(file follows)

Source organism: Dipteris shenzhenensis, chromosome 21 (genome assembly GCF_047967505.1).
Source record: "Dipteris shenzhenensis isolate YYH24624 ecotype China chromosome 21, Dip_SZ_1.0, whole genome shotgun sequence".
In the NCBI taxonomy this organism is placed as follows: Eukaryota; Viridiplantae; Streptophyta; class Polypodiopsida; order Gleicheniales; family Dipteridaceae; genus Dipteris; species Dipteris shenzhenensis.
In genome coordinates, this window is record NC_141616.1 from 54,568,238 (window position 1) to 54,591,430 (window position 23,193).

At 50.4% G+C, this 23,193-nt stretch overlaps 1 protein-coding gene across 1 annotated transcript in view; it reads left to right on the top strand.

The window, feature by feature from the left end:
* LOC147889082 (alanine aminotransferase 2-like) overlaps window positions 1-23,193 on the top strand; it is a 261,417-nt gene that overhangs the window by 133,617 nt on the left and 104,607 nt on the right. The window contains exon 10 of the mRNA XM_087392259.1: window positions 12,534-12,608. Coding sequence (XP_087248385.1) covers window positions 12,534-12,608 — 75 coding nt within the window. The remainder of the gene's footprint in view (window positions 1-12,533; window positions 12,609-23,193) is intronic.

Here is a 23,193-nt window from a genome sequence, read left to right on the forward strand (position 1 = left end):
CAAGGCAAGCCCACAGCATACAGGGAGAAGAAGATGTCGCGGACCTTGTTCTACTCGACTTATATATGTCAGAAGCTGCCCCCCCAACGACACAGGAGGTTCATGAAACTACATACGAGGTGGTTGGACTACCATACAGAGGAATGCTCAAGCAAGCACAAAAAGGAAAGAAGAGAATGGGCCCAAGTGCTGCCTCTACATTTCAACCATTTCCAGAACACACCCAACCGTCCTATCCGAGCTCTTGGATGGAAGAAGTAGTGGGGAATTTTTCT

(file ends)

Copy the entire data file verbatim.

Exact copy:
Source organism: Dipteris shenzhenensis, chromosome 21 (genome assembly GCF_047967505.1).
Source record: "Dipteris shenzhenensis isolate YYH24624 ecotype China chromosome 21, Dip_SZ_1.0, whole genome shotgun sequence".
In the NCBI taxonomy this organism is placed as follows: Eukaryota; Viridiplantae; Streptophyta; class Polypodiopsida; order Gleicheniales; family Dipteridaceae; genus Dipteris; species Dipteris shenzhenensis.
In genome coordinates, this window is record NC_141616.1 from 54,568,238 (window position 1) to 54,591,430 (window position 23,193).

At 50.4% G+C, this 23,193-nt stretch overlaps 1 protein-coding gene across 1 annotated transcript in view; it reads left to right on the top strand.

The window, feature by feature from the left end:
* LOC147889082 (alanine aminotransferase 2-like) overlaps window positions 1-23,193 on the top strand; it is a 261,417-nt gene that overhangs the window by 133,617 nt on the left and 104,607 nt on the right. The window contains exon 10 of the mRNA XM_087392259.1: window positions 12,534-12,608. Coding sequence (XP_087248385.1) covers window positions 12,534-12,608 — 75 coding nt within the window. The remainder of the gene's footprint in view (window positions 1-12,533; window positions 12,609-23,193) is intronic.

Here is a 23,193-nt window from a genome sequence, read left to right on the forward strand (position 1 = left end):
CAAGGCAAGCCCACAGCATACAGGGAGAAGAAGATGTCGCGGACCTTGTTCTACTCGACTTATATATGTCAGAAGCTGCCCCCCCAACGACACAGGAGGTTCATGAAACTACATACGAGGTGGTTGGACTACCATACAGAGGAATGCTCAAGCAAGCACAAAAAGGAAAGAAGAGAATGGGCCCAAGTGCTGCCTCTACATTTCAACCATTTCCAGAACACACCCAACCGTCCTATCCGAGCTCTTGGATGGAAGAAGTAGTGGGGAATTTTTCT